Drawing upon a rich theme of night-time, and the rituals and connections associated with it, this afternoon Duo Oriana mixed renaissance music and traditional Irish music in a blend which gave each genre a voice while also communicating their own style.
Duo Oriana welcomed us into the programme with a smaller theme of twilight and the approaching night. One of the highlights of the programme was the opening number Initium Noctis, an excellent original composition by Jonathan Stuchbery, our duo’s lutist, which drew upon Renaissance style as well as having its own clear style, featuring a dynamic interaction between the lute and singer’s lines. We next heard two arrangements of traditional Irish tunes, arranged for soprano and lute by Stuchbery. The folk melodies were tastefully embellished, and soprano Sinéad White lulled the audience into a mystical Irish forest with her soft and dreamy vocals in Seo hu leo, a dark song drawing upon the night-time realm of faeries.
The programme continued its study of the theme, with night as a metaphor for death, and grief. Audience-goers who were hoping for a deep dive into early music would not have been left disappointed, as the programme mixed familiar composers such as Dowland alongside lesser-known works by Handford and Corprario. Jonathan Stuchbery explained to the audience that the period at the beginning of the seventeenth century saw a burst of compositions of mourning and grieving, written as a response to the death of Prince Henry, the son of James I and Anne, who died in 1612 at the age of 18. Soprano Sinéad White expertly leant into the dissonances and long lines with ease, and her subtle ornamentation was beautifully fitting to the music. Both musicians shone as true communicators, as they expressed the sentiments of sadness, hope and bittersweetness to their audience. Mixed among these renaissance works was another traditional Irish number, an arrangement of Stuchbery’s for solo lute. Unlike the earlier Irish numbers which had acquired more classical harmonies, this piece was deeply modal and Stuchbery’s beautiful and idiosyncratic playing has shown that the soft voice of the lute is just as effective as the fiddle or harp for evoking the mysticism of the celtic hearth.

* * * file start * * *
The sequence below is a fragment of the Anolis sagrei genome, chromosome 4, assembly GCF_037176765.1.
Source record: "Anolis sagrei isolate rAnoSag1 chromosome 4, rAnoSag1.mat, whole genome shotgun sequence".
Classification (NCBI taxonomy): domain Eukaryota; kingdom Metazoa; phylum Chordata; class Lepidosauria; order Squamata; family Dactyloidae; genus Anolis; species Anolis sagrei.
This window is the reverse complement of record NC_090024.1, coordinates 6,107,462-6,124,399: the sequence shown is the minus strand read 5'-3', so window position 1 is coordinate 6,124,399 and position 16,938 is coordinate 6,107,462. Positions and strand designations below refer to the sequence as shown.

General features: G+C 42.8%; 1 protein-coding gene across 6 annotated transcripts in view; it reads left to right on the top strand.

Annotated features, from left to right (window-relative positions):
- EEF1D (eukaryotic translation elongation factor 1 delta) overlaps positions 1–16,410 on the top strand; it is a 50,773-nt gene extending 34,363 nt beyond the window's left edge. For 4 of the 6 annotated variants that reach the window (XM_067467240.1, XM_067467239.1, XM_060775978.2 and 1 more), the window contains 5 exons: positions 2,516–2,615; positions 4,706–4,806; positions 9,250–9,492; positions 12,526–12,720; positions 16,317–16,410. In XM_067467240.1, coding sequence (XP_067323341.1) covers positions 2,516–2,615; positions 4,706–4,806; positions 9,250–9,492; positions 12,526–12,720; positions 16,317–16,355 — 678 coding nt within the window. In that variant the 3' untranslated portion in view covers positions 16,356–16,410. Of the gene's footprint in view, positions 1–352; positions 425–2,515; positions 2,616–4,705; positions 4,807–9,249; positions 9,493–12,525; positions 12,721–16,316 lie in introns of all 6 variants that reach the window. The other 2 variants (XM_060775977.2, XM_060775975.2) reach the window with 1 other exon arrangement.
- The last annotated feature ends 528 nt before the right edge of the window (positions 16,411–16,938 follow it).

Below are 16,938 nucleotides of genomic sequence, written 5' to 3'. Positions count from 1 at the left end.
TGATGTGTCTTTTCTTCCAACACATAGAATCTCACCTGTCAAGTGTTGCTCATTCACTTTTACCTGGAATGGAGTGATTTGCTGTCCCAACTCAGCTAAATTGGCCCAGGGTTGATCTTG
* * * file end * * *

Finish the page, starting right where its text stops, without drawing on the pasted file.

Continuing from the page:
This afternoon’s concert was a delightful showcase not just of the music and musicians, but of a new Oxford venue, the intimate Small Chapel @ St Giles, run by St Hilda’s College. The chapel has wonderful resonant acoustics and is perfect for softer instruments, and voices. The programme came to a close with a wonderful virtuosic display of runs and ornaments by our soprano, as she sang two Latin prayers by Francesca Caccini (ensuring none of the audience had been lulled to sleep by all of the night-time music). But just as we thought we were safe from the realms of slumber, a final farewell was sung, a traditional Irish lullaby, Do chuirfinnse féin, arranged by our performers today. A beautiful and soft lullaby it was the perfect close to our enchanting concert of night-time magic.
The beautiful poetic lyrics in all of the music chosen tonight expressed emotions ranging from a grieving mother’s heartbreak to a friend’s hope of the dawn coming after the night, to an admiration of one’s lover through the firelight. Duo Oriana are masters of conveying these emotions to an audience, and from the celtic druids to the monarchs of early modern Europe, you don’t get better bards than this.